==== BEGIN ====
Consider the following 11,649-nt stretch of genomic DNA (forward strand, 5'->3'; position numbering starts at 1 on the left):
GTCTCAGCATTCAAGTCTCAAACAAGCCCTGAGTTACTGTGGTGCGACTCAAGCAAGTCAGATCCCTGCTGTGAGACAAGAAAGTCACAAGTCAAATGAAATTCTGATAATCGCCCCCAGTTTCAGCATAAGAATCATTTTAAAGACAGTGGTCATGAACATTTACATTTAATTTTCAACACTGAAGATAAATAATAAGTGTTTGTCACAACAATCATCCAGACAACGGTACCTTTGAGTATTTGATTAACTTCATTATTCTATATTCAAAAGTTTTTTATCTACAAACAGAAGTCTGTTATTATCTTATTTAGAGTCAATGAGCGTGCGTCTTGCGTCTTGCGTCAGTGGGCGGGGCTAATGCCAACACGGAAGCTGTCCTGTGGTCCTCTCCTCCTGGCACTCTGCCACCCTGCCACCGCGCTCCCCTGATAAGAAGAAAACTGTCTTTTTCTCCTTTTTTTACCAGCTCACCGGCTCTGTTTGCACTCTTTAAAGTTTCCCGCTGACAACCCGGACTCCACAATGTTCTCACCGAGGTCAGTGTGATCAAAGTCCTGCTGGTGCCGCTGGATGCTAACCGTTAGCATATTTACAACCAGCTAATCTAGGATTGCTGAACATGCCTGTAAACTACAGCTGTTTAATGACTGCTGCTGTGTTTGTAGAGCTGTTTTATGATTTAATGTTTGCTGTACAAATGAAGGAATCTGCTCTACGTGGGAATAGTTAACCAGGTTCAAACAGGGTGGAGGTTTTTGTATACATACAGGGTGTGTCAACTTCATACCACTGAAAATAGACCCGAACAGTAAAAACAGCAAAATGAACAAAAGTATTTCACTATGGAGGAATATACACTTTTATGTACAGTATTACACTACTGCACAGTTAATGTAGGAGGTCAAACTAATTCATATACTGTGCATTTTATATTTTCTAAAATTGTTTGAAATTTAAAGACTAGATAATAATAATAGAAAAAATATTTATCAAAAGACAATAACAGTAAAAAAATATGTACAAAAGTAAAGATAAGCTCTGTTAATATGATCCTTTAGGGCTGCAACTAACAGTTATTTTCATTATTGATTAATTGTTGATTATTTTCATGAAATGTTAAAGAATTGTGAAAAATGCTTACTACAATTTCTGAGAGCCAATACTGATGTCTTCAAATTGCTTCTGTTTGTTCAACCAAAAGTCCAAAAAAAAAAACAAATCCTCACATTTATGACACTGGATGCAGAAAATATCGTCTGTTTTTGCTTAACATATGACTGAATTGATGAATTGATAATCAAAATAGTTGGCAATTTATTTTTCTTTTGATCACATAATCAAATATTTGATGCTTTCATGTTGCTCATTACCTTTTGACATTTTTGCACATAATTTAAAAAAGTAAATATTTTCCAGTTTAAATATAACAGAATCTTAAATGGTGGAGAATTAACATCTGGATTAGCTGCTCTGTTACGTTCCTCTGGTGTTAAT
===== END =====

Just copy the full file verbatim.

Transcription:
Consider the following 11,649-nt stretch of genomic DNA (forward strand, 5'->3'; position numbering starts at 1 on the left):
GTCTCAGCATTCAAGTCTCAAACAAGCCCTGAGTTACTGTGGTGCGACTCAAGCAAGTCAGATCCCTGCTGTGAGACAAGAAAGTCACAAGTCAAATGAAATTCTGATAATCGCCCCCAGTTTCAGCATAAGAATCATTTTAAAGACAGTGGTCATGAACATTTACATTTAATTTTCAACACTGAAGATAAATAATAAGTGTTTGTCACAACAATCATCCAGACAACGGTACCTTTGAGTATTTGATTAACTTCATTATTCTATATTCAAAAGTTTTTTATCTACAAACAGAAGTCTGTTATTATCTTATTTAGAGTCAATGAGCGTGCGTCTTGCGTCTTGCGTCAGTGGGCGGGGCTAATGCCAACACGGAAGCTGTCCTGTGGTCCTCTCCTCCTGGCACTCTGCCACCCTGCCACCGCGCTCCCCTGATAAGAAGAAAACTGTCTTTTTCTCCTTTTTTTACCAGCTCACCGGCTCTGTTTGCACTCTTTAAAGTTTCCCGCTGACAACCCGGACTCCACAATGTTCTCACCGAGGTCAGTGTGATCAAAGTCCTGCTGGTGCCGCTGGATGCTAACCGTTAGCATATTTACAACCAGCTAATCTAGGATTGCTGAACATGCCTGTAAACTACAGCTGTTTAATGACTGCTGCTGTGTTTGTAGAGCTGTTTTATGATTTAATGTTTGCTGTACAAATGAAGGAATCTGCTCTACGTGGGAATAGTTAACCAGGTTCAAACAGGGTGGAGGTTTTTGTATACATACAGGGTGTGTCAACTTCATACCACTGAAAATAGACCCGAACAGTAAAAACAGCAAAATGAACAAAAGTATTTCACTATGGAGGAATATACACTTTTATGTACAGTATTACACTACTGCACAGTTAATGTAGGAGGTCAAACTAATTCATATACTGTGCATTTTATATTTTCTAAAATTGTTTGAAATTTAAAGACTAGATAATAATAATAGAAAAAATATTTATCAAAAGACAATAACAGTAAAAAAATATGTACAAAAGTAAAGATAAGCTCTGTTAATATGATCCTTTAGGGCTGCAACTAACAGTTATTTTCATTATTGATTAATTGTTGATTATTTTCATGAAATGTTAAAGAATTGTGAAAAATGCTTACTACAATTTCTGAGAGCCAATACTGATGTCTTCAAATTGCTTCTGTTTGTTCAACCAAAAGTCCAAAAAAAAAAACAAATCCTCACATTTATGACACTGGATGCAGAAAATATCGTCTGTTTTTGCTTAACATATGACTGAATTGATGAATTGATAATCAAAATAGTTGGCAATTTATTTTTCTTTTGATCACATAATCAAATATTTGATGCTTTCATGTTGCTCATTACCTTTTGACATTTTTGCACATAATTTAAAAAAGTAAATATTTTCCAGTTTAAATATAACAGAATCTTAAATGGTGGAGAATTAACATCTGGATTAGCTGCTCTGTTACGTTCCTCTGGTGTTAAT